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Anyone with a BMI over 30 is classified as ‘obese’; and in case of a BMI over 40, a person is said to suffer from ‘morbid obesity’. Like in America, also in the Netherlands, the number of people suffering from obesity increases explosively, with all the consequences that this entails.

The Dutch Act on Equal Treatment stipulates that discrimination on the basis of disability or chronic disease is not permitted.  In the law itself, there are no provisions on discrimination because of weight. It follows from court decisions of the past few years that ‘morbid obesity’ is in any event considered to be a chronic disease.

Research has shown that morbid obesity can lead to 13 times more sickness absence days. In spite of this outcome, it is not allowed to reject a candidate on these grounds, unless the obesity renders the candidate unfit for the position. The same reasoning applies in the event of a possible promotion of an employee.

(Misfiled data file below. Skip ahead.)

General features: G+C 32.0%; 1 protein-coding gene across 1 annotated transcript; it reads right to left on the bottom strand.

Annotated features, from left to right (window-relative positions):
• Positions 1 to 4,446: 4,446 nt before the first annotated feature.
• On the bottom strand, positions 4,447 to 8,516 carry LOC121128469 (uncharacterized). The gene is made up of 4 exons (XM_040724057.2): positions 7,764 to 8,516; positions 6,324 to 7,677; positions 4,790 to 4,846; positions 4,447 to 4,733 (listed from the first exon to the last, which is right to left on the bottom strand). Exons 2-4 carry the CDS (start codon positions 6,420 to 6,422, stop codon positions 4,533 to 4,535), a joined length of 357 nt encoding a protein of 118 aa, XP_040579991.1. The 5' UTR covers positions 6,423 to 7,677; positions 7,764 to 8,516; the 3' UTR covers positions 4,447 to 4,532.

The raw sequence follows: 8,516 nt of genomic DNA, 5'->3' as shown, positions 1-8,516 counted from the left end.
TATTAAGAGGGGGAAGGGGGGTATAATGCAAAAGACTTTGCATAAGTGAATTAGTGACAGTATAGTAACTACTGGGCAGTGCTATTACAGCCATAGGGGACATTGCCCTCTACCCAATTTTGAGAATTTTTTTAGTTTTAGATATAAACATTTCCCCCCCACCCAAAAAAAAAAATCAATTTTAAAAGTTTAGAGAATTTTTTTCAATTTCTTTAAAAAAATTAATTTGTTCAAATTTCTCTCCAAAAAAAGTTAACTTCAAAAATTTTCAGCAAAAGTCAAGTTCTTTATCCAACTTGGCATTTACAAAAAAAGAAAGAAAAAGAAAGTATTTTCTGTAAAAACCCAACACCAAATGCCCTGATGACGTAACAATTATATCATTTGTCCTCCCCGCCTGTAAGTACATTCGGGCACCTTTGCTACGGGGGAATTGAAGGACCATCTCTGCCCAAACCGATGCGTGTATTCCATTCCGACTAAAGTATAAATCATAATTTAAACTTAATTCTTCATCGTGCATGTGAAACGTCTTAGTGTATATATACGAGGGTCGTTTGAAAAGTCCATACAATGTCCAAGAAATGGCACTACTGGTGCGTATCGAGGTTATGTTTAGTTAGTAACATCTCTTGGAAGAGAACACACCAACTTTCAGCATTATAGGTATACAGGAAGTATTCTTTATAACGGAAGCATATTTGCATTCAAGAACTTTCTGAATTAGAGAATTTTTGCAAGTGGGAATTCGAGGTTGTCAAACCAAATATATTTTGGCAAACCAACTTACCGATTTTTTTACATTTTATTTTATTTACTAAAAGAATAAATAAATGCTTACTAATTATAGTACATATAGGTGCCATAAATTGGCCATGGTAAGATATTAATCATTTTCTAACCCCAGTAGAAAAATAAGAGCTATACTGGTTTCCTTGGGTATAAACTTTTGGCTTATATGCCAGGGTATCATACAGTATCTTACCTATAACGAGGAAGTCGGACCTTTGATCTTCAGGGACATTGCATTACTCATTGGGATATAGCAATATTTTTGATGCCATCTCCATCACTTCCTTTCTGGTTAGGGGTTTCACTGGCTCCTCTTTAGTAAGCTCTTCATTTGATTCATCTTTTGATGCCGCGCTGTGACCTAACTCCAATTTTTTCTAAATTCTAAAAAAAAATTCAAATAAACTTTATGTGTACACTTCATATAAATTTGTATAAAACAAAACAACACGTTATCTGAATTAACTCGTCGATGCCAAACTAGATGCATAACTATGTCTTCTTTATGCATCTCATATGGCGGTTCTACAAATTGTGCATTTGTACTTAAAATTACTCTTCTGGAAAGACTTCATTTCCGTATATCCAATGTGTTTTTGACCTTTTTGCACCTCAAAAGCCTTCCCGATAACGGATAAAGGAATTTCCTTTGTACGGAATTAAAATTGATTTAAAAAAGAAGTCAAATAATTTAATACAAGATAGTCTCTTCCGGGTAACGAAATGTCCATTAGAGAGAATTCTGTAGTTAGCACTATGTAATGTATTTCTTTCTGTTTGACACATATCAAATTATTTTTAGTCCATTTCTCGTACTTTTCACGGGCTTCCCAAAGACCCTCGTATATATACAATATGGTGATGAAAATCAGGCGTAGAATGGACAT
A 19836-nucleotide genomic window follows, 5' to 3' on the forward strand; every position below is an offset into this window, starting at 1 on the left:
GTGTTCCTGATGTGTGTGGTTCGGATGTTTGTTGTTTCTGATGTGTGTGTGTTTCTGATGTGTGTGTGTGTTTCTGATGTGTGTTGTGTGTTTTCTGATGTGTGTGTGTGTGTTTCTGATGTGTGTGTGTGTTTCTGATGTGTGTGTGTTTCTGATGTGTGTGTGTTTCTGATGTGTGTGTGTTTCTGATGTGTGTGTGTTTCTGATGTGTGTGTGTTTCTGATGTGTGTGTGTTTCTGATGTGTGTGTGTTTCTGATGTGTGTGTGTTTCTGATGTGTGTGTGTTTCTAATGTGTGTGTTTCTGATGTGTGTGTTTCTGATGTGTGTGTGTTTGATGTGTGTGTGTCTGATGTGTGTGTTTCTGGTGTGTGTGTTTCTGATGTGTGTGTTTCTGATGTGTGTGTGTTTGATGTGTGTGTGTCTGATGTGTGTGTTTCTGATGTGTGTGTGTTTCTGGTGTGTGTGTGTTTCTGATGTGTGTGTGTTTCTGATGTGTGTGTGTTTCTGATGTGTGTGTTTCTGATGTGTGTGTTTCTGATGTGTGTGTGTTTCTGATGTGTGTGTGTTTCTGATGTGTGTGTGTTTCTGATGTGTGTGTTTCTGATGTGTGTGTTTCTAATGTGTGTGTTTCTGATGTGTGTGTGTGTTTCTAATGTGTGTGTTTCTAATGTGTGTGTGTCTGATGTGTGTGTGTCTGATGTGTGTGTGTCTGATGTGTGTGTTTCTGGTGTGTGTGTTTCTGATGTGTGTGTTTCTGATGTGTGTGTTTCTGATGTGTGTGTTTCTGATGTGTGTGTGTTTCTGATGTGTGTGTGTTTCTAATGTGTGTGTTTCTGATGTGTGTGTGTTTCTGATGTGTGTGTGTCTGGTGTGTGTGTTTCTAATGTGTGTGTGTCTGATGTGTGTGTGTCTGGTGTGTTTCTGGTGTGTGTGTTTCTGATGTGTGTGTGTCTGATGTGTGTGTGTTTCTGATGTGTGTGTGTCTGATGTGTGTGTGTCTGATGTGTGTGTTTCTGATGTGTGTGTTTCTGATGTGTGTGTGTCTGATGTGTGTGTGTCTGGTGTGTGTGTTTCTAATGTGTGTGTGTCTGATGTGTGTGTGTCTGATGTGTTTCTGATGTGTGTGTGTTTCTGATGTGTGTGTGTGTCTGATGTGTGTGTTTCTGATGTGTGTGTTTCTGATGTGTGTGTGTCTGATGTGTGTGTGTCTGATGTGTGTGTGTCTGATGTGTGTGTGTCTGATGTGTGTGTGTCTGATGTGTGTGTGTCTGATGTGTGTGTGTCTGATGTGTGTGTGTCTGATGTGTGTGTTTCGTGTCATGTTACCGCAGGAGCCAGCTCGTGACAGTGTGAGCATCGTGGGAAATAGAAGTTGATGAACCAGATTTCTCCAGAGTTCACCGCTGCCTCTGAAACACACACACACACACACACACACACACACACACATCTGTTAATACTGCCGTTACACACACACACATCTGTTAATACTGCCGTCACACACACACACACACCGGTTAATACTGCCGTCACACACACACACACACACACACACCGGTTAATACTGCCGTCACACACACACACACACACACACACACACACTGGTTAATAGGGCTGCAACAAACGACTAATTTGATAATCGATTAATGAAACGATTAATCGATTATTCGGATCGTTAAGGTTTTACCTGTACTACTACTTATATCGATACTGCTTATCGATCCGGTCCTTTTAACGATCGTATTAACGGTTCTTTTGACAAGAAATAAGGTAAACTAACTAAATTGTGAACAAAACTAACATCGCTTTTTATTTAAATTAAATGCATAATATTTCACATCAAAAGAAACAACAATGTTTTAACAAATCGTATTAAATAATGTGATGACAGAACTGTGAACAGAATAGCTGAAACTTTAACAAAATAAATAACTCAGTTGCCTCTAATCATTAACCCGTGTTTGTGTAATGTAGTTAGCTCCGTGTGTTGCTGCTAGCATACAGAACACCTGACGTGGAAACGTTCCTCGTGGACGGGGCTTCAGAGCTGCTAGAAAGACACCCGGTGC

The employer has a duty of care, also for the employee with morbid obesity; relatively small adjustments must be made, like the purchase of a special chair. At the same time, an employer may also set requirements on an employee with morbid obesity, when as a result of this, the employee is unfit for the position. The support can come in a variety of forms: coaching, customised working conditions, additional support et cetera.

Morbid obesity may, however, lead to dismissal when an employee no longer meets the job requirements, and no positive change takes place within the foreseeable future. This was the case for a group leader of children from the ages of 6 months to 3 years, who were mentally impaired. His BMI: 69…

*Body Mass Index: Weight (kg)/ Length² (m)

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